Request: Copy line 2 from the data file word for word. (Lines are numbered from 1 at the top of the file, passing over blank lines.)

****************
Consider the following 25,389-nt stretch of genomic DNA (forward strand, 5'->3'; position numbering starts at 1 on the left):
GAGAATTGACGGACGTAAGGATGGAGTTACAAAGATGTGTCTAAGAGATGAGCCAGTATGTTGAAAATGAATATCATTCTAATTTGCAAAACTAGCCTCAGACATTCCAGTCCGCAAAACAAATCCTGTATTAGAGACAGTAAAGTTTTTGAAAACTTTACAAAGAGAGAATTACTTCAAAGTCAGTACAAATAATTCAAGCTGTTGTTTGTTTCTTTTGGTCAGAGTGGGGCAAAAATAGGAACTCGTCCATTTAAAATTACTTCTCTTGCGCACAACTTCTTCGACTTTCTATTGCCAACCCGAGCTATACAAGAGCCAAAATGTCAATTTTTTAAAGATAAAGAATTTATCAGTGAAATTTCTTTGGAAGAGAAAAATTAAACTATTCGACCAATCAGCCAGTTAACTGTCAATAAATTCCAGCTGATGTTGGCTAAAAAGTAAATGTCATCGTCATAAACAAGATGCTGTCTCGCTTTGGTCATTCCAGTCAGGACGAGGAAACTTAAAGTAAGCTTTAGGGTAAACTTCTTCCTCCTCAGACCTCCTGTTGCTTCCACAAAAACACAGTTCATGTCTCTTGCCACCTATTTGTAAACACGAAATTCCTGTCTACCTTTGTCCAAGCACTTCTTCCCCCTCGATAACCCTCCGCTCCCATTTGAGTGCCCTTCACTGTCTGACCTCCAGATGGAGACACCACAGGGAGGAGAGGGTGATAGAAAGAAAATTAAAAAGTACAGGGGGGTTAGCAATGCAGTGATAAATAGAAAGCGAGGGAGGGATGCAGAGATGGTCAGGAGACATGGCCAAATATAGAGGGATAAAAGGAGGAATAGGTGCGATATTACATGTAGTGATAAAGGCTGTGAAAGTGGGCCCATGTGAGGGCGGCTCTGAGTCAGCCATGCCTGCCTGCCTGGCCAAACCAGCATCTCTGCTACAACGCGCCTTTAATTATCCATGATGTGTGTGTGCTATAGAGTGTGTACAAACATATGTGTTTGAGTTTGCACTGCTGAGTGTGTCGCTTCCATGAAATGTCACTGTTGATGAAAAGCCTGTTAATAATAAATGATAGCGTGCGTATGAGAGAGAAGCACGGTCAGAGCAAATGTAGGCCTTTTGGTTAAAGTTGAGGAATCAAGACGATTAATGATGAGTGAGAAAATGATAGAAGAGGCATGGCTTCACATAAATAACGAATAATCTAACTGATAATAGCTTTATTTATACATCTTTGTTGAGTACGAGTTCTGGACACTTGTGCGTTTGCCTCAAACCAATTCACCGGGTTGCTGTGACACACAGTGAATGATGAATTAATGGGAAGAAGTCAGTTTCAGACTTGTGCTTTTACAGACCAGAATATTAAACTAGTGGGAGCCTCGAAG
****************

GAGAATTGACGGACGTAAGGATGGAGTTACAAAGATGTGTCTAAGAGATGAGCCAGTATGTTGAAAATGAATATCATTCTAATTTGCAAAACTAGCCTCAGACATTCCAGTCCGCAAAACAAATCCTGTATTAGAGACAGTAAAGTTTTTGAAAACTTTACAAAGAGAGAATTACTTCAAAGTCAGTACAAATAATTCAAGCTGTTGTTTGTTTCTTTTGGTCAGAGTGGGGCAAAAATAGGAACTCGTCCATTTAAAATTACTTCTCTTGCGCACAACTTCTTCGACTTTCTATTGCCAACCCGAGCTATACAAGAGCCAAAATGTCAATTTTTTAAAGATAAAGAATTTATCAGTGAAATTTCTTTGGAAGAGAAAAATTAAACTATTCGACCAATCAGCCAGTTAACTGTCAATAAATTCCAGCTGATGTTGGCTAAAAAGTAAATGTCATCGTCATAAACAAGATGCTGTCTCGCTTTGGTCATTCCAGTCAGGACGAGGAAACTTAAAGTAAGCTTTAGGGTAAACTTCTTCCTCCTCAGACCTCCTGTTGCTTCCACAAAAACACAGTTCATGTCTCTTGCCACCTATTTGTAAACACGAAATTCCTGTCTACCTTTGTCCAAGCACTTCTTCCCCCTCGATAACCCTCCGCTCCCATTTGAGTGCCCTTCACTGTCTGACCTCCAGATGGAGACACCACAGGGAGGAGAGGGTGATAGAAAGAAAATTAAAAAGTACAGGGGGGTTAGCAATGCAGTGATAAATAGAAAGCGAGGGAGGGATGCAGAGATGGTCAGGAGACATGGCCAAATATAGAGGGATAAAAGGAGGAATAGGTGCGATATTACATGTAGTGATAAAGGCTGTGAAAGTGGGCCCATGTGAGGGCGGCTCTGAGTCAGCCATGCCTGCCTGCCTGGCCAAACCAGCATCTCTGCTACAACGCGCCTTTAATTATCCATGATGTGTGTGTGCTATAGAGTGTGTACAAACATATGTGTTTGAGTTTGCACTGCTGAGTGTGTCGCTTCCATGAAATGTCACTGTTGATGAAAAGCCTGTTAATAATAAATGATAGCGTGCGTATGAGAGAGAAGCACGGTCAGAGCAAATGTAGGCCTTTTGGTTAAAGTTGAGGAATCAAGACGATTAATGATGAGTGAGAAAATGATAGAAGAGGCATGGCTTCACATAAATAACGAATAATCTAACTGATAATAGCTTTATTTATACATCTTTGTTGAGTACGAGTTCTGGACACTTGTGCGTTTGCCTCAAACCAATTCACCGGGTTGCTGTGACACACAGTGAATGATGAATTAATGGGAAGAAGTCAGTTTCAGACTTGTGCTTTTACAGACCAGAATATTAAACTAGTGGGAGCCTCGAAG